It was the best of times (1929) - we had no idea of what was to come. Several articles appeared in various Jewish newspapers available in Philadelphia in those days about one Rabbi Schneersohn, the Lubavitcher Rebbe, who had been given the use of a house on 33rd Street by Mrs. Faggen-Miller, a woman well-known for her charitable nature. These newspapers articles quoted the Rebbe at great length and in much detail. My friends and I read these articles and wondered amongst ourselves whether the Rebbe was actually planning to replace the Alm-ghty. We discussed this with an official of our synagogue, and he suggested that we visit the Rebbe and ask him what he had in mind.

Accordingly, late one Saturday evening we all piled into the car and went to the 33rd Street address. Our intention was to confront the Rebbe and show him that we thought he was trying to displace G-d. As we climbed the steps to the front porch, we saw through the window that the living room was crowded with men. We rang the doorbell and a dignified, bearded man came to the door and inquired what we wanted. One of us responded:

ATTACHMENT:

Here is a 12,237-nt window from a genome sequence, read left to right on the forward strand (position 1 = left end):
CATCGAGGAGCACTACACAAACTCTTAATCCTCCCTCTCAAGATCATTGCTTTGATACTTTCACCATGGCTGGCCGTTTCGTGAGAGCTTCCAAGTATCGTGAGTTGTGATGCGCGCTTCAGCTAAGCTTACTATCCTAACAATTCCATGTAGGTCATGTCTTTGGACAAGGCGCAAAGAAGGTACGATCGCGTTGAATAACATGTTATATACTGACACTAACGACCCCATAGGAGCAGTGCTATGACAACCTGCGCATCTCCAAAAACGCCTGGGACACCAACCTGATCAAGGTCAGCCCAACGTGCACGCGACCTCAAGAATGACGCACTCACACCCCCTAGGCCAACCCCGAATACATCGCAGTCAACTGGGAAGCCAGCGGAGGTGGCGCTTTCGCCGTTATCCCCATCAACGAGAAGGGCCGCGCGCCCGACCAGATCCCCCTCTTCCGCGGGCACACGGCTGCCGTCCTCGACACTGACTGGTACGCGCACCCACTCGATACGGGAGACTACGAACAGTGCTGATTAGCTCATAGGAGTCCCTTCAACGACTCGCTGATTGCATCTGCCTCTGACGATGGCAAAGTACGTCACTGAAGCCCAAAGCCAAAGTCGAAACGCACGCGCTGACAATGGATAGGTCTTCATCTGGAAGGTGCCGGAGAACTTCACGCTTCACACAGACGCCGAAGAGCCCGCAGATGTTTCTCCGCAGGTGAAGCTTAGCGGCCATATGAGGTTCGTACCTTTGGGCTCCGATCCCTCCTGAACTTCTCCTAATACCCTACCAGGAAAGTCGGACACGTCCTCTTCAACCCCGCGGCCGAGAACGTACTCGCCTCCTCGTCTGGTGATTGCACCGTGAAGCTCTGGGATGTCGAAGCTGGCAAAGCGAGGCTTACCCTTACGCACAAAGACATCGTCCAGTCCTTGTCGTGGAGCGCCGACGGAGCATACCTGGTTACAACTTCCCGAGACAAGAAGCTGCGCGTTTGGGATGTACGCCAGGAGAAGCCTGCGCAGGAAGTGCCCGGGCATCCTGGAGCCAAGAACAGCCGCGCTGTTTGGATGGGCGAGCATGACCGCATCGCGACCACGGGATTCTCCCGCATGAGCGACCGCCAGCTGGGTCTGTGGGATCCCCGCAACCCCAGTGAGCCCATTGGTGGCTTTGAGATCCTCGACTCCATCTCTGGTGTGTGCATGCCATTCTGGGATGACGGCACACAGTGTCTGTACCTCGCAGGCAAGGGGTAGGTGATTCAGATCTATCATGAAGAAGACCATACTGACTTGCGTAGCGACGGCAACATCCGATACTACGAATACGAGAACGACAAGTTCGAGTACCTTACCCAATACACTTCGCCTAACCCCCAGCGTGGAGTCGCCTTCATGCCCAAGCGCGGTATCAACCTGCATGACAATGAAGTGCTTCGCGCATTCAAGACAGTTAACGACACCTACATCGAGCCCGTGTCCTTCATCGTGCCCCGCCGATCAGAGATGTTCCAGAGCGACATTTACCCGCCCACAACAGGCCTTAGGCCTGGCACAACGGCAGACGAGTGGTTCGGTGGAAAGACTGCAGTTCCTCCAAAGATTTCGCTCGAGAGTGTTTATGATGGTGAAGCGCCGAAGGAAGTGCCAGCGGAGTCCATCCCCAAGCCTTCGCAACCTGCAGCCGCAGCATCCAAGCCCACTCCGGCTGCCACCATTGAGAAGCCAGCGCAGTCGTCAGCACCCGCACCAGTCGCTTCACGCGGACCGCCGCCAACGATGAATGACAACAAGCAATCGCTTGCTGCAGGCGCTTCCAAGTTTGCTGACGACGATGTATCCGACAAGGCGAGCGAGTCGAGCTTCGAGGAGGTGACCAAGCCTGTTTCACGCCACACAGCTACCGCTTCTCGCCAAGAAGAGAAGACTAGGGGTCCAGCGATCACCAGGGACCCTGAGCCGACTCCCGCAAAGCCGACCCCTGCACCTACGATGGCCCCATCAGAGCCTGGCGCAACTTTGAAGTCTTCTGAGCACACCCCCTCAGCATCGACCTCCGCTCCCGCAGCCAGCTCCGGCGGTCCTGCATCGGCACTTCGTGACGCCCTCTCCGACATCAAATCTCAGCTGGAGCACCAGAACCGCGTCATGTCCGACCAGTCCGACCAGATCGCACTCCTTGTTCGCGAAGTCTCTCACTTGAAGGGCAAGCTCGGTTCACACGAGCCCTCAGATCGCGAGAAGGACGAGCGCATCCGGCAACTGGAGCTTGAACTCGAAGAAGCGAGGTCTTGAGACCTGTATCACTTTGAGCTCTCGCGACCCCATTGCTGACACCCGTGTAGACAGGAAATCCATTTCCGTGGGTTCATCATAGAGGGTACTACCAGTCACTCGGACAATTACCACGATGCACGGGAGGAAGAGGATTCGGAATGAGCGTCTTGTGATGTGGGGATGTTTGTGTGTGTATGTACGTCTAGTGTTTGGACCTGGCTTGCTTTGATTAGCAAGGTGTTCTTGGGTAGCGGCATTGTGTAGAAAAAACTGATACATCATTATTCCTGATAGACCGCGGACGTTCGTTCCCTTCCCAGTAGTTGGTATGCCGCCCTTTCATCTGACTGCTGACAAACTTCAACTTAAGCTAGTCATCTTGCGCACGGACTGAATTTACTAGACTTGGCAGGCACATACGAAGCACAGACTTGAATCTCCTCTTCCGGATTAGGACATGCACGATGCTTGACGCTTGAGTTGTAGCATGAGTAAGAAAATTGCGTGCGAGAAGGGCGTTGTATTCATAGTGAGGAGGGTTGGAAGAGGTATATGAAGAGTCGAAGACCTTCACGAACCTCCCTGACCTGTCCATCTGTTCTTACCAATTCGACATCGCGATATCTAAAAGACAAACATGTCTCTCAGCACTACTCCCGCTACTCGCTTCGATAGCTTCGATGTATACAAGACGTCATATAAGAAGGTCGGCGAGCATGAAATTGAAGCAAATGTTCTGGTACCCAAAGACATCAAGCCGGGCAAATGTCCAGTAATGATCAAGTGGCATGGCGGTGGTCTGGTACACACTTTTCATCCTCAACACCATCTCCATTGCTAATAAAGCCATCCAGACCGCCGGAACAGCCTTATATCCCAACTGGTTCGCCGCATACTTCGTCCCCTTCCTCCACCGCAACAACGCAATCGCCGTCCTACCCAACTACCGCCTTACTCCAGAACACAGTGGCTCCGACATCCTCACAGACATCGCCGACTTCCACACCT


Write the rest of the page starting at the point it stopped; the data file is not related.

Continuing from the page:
"We'd like to speak to the Rebbe. We have an important question to ask."

All this time the man was taking notes. He said, "The Rebbe must know the question before he can see you."

"We'd like to know how he expects us to keep an old-fashioned religion in a modern country."

"You'll have to wait," he said. "You see there is quite a crowd before you. But come in."

We told him we'd wait on the porch as there wouldn't be room for all of us in the packed living room. In a few minutes he returned and said that the Rebbe would see us at once. He ushered us into the house, through the crowded living room, and up the stairs. We wondered why we had been admitted before all those people downstairs who had been there before us.